Despite the lingering cloud of uncertainty regarding the global economy in general and that of the U.S. particular, there is evidence that Canadian commercial construction picked up its pace some in 2012 following a pause in the second half of 2011.
Following declines in the third and fourth quarters of 2011, construction spending exhibited solid quarterly gains into the final quarter of 2012 (see accompanying chart).
Building growth was broadly based, with volume increasing in seven of the country’s eleven major metro areas led by Montreal with a year-to-date increase of 33.7 percent, St. John’s, Newfoundland (+31.9 percent) and Calgary (+26.6 percent). These gains more than offset slight year-to-date declines of construction in Toronto (-1.8 percent) and Halifax ( -1.1 percent).
Factors contributing to the steady growth in commercial building include steady improvement in office-based employment, gradual decline in office vacancy rates and a sustained pattern of stronger operating profits in financial services, professional services, information services and cultural industries.
At the same time, according to the Bank of Canada’s Q1 2012 Business Outlook Survey, firms’ investment intentions were solidly in positive territory against a background of near record low interest rates and easing credit conditions.
Looking forward, although the fundamental drivers of office demand and ultimately commercial construction are not all in positive territory, on balance they suggest that commercial building will continue to expand at a moderate pace through 2013 and into 2014.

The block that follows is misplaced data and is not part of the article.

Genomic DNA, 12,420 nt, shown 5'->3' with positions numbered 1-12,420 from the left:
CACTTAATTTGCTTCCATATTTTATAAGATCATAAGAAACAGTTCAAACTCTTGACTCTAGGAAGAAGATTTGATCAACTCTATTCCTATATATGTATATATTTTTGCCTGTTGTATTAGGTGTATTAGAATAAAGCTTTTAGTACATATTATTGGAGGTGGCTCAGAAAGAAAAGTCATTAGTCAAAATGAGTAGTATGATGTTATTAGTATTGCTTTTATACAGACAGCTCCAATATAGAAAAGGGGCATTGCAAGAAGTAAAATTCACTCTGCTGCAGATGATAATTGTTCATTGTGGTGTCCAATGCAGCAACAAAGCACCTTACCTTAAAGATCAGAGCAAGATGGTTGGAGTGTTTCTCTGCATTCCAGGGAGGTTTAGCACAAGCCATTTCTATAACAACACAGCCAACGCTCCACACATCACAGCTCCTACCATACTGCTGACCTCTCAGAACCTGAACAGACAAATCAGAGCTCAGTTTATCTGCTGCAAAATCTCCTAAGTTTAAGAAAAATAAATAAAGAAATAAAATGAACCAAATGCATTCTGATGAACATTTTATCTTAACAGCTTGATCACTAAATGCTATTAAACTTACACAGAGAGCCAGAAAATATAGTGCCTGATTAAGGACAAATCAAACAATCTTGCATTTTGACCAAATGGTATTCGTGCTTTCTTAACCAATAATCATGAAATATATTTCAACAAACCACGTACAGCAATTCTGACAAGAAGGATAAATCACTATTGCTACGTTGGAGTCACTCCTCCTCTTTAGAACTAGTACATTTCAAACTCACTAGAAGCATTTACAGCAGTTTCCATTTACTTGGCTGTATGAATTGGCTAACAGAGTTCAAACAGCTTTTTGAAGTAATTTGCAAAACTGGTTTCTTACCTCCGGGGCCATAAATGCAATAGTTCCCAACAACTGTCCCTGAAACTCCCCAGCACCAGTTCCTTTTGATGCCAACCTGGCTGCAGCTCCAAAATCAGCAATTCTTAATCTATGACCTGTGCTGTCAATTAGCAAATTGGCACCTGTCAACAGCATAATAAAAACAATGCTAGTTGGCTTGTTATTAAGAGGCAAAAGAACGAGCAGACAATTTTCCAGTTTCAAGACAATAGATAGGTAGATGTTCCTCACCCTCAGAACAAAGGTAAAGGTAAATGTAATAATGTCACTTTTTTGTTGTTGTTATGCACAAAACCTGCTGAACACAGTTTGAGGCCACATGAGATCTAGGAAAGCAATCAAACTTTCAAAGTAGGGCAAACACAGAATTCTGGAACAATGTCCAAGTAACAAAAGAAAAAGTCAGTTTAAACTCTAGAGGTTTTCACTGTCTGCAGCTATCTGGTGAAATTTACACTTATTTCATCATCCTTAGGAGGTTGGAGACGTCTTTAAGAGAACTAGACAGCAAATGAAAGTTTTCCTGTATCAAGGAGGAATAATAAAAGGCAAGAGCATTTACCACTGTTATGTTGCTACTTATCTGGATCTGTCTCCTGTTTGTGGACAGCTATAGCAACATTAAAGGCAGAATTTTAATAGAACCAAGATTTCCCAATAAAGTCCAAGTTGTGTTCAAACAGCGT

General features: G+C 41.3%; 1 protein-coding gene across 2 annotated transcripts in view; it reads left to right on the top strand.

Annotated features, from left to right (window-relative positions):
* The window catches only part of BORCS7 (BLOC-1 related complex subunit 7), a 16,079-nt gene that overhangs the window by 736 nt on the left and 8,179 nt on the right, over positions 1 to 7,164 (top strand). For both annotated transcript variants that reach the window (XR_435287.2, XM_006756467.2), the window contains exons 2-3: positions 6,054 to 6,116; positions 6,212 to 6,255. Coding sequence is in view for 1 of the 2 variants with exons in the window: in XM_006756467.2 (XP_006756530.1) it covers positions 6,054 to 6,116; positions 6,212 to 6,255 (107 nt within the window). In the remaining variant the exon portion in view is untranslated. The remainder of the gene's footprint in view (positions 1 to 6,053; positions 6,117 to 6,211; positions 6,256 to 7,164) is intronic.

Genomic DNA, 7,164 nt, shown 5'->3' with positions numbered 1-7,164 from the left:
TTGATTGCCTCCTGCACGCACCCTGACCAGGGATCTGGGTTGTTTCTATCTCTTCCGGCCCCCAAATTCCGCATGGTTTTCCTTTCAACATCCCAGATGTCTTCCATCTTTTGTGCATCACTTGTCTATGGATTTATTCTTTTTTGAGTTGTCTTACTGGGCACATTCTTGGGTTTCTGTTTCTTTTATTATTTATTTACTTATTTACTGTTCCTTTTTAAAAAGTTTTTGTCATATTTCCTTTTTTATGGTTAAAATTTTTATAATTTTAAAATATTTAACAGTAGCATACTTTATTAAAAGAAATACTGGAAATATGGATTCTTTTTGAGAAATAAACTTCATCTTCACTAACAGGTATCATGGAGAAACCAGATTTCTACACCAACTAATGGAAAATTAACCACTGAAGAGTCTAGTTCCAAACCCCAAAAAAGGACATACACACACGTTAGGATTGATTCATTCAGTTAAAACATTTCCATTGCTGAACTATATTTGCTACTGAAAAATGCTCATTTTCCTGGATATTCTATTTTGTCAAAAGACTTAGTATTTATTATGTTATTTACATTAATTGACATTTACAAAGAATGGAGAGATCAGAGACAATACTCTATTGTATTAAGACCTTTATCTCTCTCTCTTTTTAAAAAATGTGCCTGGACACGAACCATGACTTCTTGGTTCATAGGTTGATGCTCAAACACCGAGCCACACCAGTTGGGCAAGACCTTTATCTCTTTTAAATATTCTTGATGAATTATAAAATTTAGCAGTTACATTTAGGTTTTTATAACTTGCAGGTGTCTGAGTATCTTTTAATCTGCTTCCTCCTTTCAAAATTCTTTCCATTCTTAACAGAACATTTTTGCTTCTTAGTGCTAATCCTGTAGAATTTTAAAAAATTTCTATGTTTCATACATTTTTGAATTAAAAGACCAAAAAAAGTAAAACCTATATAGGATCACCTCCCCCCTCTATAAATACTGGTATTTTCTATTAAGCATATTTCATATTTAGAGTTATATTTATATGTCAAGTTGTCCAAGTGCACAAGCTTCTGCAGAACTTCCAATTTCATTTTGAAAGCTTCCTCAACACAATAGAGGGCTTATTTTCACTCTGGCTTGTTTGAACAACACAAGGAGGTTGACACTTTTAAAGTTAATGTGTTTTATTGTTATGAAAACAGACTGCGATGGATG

This prospect is reinforced by the fact that according to the most recent Cushman Wakefield Commercial Office Survey, the national office vacancy rate for all classes of office buildings held at 7.1 percent in the third quarter, its lowest point since the first quarter of 2009.
Further, the volume of office space under construction is currently at a two year low. Finally, although growth of office-based employment contracted in the first half of this year, it has exhibited a healthy rebound through the third quarter.
Indeed, over the past year, office-based employment has exhibited significant year over year gains in:
- St. John’s, Newfoundland (+10.7 percent)
- Winnipeg, Manitoba (+6.9 percent)
- Halifax, Nova Scotia (+6.7 percent)
- Montreal, Quebec (+6.6 percent)
- Saint John, New Brunswick ( 5.9 percent)
- Edmonton, Alberta (+ 5.5 percent)
These gains more than offset weakening office-based job growth in Calgary (-12.6 percent), Vancouver (-6.0 percent), Regina (-1.9 percent and Toronto (-0.2 percent).